Importance of the distinction between quality of methodology and quality of reporting
Better reporting of interventions: template for intervention description and replication (TIDieR) checklist and guide
A history of the evolution of guidelines for reporting medical research: the long road to the EQUATOR Network
The COMET initiative database: progress and activities update (2014)

Doug Altman – Scandal of Poor Medical Research (filmed at Evidence Live 2017 – I blogged about Doug’s talks at that conference too, see here and here)

We’ve lost a brilliant, inspiring mind today.
In the words of NDORMS (the Nuffield Department of Orthopaedics, Rheumatology and Musculoskeletal Sciences where Doug worked), ‘Thank you, Doug, for all you gave to research and the world.’

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Evidence Live Day 2 – 22nd June 2017

As I said yesterday, this week I’ve been in Oxford at the Evidence live conference. Thankfully, Oxford cooled down today and I’m much, much less grouchy as a result.Yesterday’s blog post got a really good response and people seemed to appreciate my write up of day 1, so here’s day 2 for you.

Breakfast session – The REWARD alliance and the EQUATOR network: promoting increased value of research

Iain Chalmers and Doug Altman

Weirdly, breakfast sessions at conferences are usually my favourite talks despite the fact I’m very much not a morning person. The people who attend always seem extra passionate, they’re engaged with discussion, and there’s usually croissants which helps too. This session from Iain Chalmers and Doug Altman was predictably, brilliant. I already knew about the REWARD Alliance and the EQUATOR Network before attending, but this fleshed out my thoughts on both of these initiatives. It also demonstrated that even Doug Altman can struggle to get funding sometimes – the EQUATOR Network doesn’t have grant funding currently. The discussion after Iain’s talk was particularly interesting; during his talk he said that ethical committees are actually being unethical in the way that they approve research but do not make up a big proportion of the people making a noise about research waste. An audience comment (from an ethics committee chair) followed and he made a very good point – we as researchers are often going into the conversation with ethics committees with our guards up. We’re ready for a fight before the first punch has been thrown, and it automatically puts the committee on the back foot before you’ve started. Rather than trying to invent ways to circumvent the bureaucracy we so often encounter, we need to work with ethics committees to change the system so that we can improve the quality of research, and try and make the process of doing so more easy for researchers.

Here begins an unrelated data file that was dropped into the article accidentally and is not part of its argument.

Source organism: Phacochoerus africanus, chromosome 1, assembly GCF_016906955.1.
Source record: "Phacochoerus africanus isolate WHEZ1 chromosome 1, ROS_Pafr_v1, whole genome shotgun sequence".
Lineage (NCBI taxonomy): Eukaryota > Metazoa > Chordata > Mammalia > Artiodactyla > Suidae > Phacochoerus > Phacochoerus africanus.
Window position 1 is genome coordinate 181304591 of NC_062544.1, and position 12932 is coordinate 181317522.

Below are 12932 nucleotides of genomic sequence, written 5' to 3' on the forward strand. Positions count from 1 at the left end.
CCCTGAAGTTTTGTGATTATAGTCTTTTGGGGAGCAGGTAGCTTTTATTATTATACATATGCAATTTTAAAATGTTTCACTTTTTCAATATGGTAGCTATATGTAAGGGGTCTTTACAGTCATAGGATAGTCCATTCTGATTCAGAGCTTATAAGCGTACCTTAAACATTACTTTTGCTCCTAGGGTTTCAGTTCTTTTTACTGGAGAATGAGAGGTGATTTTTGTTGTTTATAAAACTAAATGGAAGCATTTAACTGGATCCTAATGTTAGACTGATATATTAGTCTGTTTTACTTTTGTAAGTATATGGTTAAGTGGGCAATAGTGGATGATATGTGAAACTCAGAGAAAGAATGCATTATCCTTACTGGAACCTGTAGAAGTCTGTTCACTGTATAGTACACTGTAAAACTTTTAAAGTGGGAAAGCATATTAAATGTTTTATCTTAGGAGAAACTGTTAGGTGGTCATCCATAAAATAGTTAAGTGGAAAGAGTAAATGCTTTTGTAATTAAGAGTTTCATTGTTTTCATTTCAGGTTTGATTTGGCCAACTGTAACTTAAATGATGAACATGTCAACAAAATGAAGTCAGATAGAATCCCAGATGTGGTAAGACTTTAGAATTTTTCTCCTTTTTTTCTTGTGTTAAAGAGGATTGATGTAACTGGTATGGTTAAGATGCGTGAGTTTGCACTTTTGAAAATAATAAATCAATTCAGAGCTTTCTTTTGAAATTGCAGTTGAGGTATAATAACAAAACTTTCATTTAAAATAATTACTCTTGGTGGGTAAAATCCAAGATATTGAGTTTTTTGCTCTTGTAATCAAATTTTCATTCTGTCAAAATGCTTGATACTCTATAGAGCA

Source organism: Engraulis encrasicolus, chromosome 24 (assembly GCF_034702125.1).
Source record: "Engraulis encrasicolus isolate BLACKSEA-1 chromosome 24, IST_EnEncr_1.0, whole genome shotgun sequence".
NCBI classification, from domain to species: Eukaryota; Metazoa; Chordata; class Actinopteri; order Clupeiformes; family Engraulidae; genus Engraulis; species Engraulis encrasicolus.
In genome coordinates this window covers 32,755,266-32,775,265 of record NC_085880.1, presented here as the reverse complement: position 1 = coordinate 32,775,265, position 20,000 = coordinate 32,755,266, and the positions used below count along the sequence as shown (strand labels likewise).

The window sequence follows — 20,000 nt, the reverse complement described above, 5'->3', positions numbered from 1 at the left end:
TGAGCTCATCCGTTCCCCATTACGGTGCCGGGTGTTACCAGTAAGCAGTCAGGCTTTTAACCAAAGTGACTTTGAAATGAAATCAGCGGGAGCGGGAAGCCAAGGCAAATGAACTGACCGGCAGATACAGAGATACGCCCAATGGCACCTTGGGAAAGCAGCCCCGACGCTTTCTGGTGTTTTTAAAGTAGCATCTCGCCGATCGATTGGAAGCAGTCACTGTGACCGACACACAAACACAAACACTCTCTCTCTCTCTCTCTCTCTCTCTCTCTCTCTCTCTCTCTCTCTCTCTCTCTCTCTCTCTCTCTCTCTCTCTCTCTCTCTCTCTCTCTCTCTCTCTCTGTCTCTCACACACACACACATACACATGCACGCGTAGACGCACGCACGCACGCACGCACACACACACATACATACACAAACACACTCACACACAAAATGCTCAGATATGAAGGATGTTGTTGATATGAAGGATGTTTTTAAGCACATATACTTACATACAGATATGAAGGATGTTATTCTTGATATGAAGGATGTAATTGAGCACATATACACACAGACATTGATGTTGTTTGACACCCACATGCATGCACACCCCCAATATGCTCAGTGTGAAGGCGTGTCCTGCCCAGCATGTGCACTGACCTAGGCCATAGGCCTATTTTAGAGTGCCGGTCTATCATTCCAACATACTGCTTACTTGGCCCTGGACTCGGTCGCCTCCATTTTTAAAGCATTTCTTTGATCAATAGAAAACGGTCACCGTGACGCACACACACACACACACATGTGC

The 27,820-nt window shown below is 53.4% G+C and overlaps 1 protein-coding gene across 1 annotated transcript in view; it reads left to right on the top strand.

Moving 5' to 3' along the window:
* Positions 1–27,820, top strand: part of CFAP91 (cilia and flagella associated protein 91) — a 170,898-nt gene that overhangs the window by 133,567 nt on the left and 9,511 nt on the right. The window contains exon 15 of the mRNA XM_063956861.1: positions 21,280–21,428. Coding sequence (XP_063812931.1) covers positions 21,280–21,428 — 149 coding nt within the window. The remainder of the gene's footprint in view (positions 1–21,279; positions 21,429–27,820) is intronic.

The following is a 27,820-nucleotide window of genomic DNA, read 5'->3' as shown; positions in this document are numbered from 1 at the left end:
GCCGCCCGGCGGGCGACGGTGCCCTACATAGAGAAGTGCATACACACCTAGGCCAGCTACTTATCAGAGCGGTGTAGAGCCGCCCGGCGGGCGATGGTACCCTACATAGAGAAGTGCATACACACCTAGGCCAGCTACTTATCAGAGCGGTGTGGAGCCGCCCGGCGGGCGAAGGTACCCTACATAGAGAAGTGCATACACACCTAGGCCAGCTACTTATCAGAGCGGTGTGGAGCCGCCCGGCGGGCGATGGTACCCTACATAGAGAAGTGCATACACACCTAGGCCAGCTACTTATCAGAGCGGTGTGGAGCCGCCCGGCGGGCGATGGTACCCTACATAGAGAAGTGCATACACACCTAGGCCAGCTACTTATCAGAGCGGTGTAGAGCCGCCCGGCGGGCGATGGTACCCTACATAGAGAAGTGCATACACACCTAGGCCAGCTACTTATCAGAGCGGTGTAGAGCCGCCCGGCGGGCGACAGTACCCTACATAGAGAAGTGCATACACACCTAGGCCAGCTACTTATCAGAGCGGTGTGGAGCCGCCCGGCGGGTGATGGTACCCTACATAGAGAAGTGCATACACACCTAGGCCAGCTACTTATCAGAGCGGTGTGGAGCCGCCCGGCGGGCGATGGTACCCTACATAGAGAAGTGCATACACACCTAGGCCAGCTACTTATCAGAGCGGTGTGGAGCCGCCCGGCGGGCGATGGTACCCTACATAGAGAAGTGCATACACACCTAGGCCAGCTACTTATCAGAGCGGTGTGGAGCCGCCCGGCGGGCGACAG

Keynote session – Better data, reduced waste in research and public engagement to transform patient care

Chaired by Tessa Richards, presentations from Trish Groves, Simon Denegri and James Munro

Yet another brilliant keynote session; I think this might have been my favourite session of the entire conference.

Tessa Richards started off by talking about patient perspectives, involvement, and how patients are pushing the research agenda where we are dropping the ball. She signposted to some useful resources: www.disruptivewomen.net the #WeAreNotWaiting and #patientsincluded movements, and highlighted the lack of patient voices at Evidence Live this year. Hopefully the organisers will hear Tessa’s call and ensure we have patient representation weaved throughout next year’s programme. Trish Groves took to the floor and discussed how we can increase value in health research and make it truly able to improve patient care. The answer? Patient involvement. She highlighted the role of patient reviewers within the BMJ’s publication and review process too which I thought was brilliant.

Next up, Simon Denegri. He started his talk with a series of emojis so that was me immediately on board.. Anyway, yet another fantastic talk that focussed on patients, patient involvement, and the funding gap between research planning and research conduct. We shouldn’t be involving patients throughout every stage of our research work; it can be a waste of their time. To get the most value out of patient insight, and the most efficient use of patient time, we need to work with patients to see where they want to be involved and where they feel they can make the most difference to the research project. Simon also had a great analogy for the tokenistic patient involvement we so often see – a Ford Escort is still a Ford Escort no matter if you add a spoiler, tint the windows and lower the suspension; for you to maintain any street-cred at all, you really just need to re-build.